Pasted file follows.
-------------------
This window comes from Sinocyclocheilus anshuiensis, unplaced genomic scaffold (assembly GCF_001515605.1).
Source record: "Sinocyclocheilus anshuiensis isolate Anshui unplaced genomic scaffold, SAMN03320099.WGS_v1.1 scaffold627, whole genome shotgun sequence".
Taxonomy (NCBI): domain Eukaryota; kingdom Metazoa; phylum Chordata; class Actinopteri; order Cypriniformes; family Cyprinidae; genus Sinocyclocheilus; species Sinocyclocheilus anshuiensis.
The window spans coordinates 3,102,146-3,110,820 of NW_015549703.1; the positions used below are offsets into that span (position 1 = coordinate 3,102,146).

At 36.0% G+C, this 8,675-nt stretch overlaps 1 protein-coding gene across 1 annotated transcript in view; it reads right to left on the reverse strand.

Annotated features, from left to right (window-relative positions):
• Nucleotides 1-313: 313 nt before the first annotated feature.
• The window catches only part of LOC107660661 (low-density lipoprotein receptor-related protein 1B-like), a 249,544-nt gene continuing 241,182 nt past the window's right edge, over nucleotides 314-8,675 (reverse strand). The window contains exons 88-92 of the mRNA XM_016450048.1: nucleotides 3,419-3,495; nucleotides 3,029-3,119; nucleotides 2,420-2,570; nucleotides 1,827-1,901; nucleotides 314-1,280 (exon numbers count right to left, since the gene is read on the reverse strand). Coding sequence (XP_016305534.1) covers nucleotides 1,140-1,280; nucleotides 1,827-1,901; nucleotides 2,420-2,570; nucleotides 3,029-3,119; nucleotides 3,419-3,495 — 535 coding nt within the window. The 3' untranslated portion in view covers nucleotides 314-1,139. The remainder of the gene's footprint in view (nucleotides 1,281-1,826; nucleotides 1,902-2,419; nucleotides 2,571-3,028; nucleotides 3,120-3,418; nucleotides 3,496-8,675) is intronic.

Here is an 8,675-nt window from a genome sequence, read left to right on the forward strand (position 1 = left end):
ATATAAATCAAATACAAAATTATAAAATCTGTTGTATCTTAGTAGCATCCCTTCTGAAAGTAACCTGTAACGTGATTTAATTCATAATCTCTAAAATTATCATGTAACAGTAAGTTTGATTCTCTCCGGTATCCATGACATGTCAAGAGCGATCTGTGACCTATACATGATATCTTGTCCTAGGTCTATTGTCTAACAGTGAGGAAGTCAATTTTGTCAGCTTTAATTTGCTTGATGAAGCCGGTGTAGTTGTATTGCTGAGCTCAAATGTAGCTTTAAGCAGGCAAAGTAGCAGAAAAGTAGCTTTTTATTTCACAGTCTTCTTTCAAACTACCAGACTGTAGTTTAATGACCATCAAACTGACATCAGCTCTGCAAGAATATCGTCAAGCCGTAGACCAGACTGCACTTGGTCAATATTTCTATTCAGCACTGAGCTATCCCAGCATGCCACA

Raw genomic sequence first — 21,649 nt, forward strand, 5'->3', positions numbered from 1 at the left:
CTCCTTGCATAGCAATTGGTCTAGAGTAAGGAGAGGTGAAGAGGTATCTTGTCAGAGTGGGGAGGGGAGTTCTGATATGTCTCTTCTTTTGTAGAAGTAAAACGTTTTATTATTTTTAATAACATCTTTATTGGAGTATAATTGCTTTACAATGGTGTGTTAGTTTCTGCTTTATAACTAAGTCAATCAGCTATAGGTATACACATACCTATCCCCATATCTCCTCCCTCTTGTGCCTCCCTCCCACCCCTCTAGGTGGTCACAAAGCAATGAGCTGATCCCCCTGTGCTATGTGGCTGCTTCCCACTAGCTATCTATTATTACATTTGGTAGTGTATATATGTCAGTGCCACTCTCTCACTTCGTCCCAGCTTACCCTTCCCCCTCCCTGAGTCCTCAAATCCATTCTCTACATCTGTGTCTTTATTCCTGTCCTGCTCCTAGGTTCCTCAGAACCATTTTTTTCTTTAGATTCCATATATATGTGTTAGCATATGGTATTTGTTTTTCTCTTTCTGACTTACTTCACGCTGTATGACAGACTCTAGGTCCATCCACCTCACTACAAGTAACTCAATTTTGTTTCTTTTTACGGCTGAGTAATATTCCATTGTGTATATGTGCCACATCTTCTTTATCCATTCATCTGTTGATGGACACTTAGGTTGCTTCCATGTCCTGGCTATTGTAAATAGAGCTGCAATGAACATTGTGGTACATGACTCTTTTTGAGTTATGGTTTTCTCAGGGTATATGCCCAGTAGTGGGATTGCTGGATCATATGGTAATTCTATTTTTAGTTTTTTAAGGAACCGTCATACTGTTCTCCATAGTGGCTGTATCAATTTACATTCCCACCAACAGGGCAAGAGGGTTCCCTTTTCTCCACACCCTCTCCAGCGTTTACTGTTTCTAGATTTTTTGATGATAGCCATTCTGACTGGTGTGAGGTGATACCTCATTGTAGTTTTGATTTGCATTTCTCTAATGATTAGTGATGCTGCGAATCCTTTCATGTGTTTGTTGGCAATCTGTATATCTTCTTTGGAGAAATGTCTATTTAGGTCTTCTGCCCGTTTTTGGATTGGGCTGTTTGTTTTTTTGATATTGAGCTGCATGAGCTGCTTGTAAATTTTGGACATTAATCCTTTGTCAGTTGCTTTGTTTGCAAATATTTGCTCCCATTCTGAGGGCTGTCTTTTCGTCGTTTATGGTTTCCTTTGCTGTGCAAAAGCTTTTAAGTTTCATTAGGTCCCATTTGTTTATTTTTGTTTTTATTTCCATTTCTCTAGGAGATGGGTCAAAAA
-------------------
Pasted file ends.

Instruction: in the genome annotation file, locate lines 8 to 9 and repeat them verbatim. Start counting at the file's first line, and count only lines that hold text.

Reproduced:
• The window catches only part of LOC107660661 (low-density lipoprotein receptor-related protein 1B-like), a 249,544-nt gene continuing 241,182 nt past the window's right edge, over nucleotides 314-8,675 (reverse strand). The window contains exons 88-92 of the mRNA XM_016450048.1: nucleotides 3,419-3,495; nucleotides 3,029-3,119; nucleotides 2,420-2,570; nucleotides 1,827-1,901; nucleotides 314-1,280 (exon numbers count right to left, since the gene is read on the reverse strand). Coding sequence (XP_016305534.1) covers nucleotides 1,140-1,280; nucleotides 1,827-1,901; nucleotides 2,420-2,570; nucleotides 3,029-3,119; nucleotides 3,419-3,495 — 535 coding nt within the window. The 3' untranslated portion in view covers nucleotides 314-1,139. The remainder of the gene's footprint in view (nucleotides 1,281-1,826; nucleotides 1,902-2,419; nucleotides 2,571-3,028; nucleotides 3,120-3,418; nucleotides 3,496-8,675) is intronic.

Here is an 8,675-nt window from a genome sequence, read left to right on the forward strand (position 1 = left end):